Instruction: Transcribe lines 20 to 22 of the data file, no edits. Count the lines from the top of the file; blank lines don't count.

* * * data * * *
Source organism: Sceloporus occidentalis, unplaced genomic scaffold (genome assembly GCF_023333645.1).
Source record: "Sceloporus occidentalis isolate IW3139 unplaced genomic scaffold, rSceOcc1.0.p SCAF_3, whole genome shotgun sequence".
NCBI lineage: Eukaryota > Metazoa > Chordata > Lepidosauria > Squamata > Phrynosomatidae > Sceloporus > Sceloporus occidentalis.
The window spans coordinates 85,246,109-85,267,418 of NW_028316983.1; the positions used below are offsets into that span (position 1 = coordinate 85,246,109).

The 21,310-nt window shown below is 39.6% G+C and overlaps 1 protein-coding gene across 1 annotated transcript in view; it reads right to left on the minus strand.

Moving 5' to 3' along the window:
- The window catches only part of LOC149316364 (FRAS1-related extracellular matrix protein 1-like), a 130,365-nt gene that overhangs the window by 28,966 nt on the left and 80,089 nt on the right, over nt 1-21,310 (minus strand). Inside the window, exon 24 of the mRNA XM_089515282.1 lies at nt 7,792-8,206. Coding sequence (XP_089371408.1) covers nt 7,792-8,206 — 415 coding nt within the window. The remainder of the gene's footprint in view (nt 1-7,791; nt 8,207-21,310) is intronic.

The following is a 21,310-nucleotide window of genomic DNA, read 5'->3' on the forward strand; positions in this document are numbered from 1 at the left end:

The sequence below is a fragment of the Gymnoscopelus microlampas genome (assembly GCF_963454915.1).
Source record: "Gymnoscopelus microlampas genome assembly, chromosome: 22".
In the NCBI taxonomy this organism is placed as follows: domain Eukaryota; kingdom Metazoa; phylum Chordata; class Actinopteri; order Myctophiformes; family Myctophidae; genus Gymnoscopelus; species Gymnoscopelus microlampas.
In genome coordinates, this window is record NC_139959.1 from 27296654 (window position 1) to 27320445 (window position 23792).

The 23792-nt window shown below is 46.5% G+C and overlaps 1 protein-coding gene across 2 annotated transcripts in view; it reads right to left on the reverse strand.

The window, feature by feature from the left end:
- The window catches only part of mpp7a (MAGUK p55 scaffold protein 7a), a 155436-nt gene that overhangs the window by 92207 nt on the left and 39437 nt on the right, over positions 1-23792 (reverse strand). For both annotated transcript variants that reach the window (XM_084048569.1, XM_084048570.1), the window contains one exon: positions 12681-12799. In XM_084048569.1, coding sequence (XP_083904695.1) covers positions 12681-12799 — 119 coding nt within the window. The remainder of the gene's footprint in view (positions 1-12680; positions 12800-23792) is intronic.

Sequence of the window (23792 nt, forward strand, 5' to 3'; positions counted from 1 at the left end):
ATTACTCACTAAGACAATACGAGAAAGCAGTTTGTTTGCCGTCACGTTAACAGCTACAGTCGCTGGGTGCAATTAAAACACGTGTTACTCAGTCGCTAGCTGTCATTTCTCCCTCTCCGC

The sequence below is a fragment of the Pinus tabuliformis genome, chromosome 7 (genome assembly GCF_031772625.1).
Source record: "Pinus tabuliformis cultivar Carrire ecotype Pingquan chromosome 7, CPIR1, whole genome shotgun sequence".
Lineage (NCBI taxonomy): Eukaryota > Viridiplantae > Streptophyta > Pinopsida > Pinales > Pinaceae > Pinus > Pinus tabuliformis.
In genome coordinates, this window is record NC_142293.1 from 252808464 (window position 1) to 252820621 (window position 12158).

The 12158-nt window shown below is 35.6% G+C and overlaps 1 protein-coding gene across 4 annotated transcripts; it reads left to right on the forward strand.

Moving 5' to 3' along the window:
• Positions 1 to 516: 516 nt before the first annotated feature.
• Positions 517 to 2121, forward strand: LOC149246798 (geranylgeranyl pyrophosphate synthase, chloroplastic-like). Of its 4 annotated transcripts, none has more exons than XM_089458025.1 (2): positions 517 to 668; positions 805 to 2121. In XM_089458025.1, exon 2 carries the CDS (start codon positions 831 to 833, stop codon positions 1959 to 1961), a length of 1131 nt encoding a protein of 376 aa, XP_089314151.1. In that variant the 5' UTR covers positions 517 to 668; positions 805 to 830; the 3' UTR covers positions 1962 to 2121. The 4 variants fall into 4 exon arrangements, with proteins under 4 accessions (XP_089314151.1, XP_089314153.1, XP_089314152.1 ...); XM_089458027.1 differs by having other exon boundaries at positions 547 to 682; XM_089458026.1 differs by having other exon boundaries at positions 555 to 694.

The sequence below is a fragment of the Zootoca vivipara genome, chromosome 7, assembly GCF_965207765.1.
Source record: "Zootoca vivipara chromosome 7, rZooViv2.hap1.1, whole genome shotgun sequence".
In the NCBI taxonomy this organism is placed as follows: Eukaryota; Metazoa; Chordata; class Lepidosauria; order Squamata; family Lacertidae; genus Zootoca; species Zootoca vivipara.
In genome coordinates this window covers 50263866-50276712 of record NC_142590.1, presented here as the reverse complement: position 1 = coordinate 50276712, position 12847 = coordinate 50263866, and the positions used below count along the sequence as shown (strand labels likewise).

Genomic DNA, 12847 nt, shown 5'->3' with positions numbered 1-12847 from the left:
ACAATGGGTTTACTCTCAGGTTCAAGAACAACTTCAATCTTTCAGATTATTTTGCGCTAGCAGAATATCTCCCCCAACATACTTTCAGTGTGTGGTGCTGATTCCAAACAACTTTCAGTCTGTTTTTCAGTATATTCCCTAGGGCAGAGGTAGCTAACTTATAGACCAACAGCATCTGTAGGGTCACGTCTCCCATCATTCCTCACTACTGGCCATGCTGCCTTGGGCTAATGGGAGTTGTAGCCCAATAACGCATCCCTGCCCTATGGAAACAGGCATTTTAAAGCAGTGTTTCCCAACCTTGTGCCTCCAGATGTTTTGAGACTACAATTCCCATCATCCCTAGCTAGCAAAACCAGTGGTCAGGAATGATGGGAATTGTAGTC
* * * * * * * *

Lineage (NCBI taxonomy): Eukaryota > Viridiplantae > Streptophyta > Pinopsida > Pinales > Pinaceae > Pinus > Pinus tabuliformis.
In genome coordinates, this window is record NC_142293.1 from 252808464 (window position 1) to 252820621 (window position 12158).

The 12158-nt window shown below is 35.6% G+C and overlaps 1 protein-coding gene across 4 annotated transcripts; it reads left to right on the forward strand.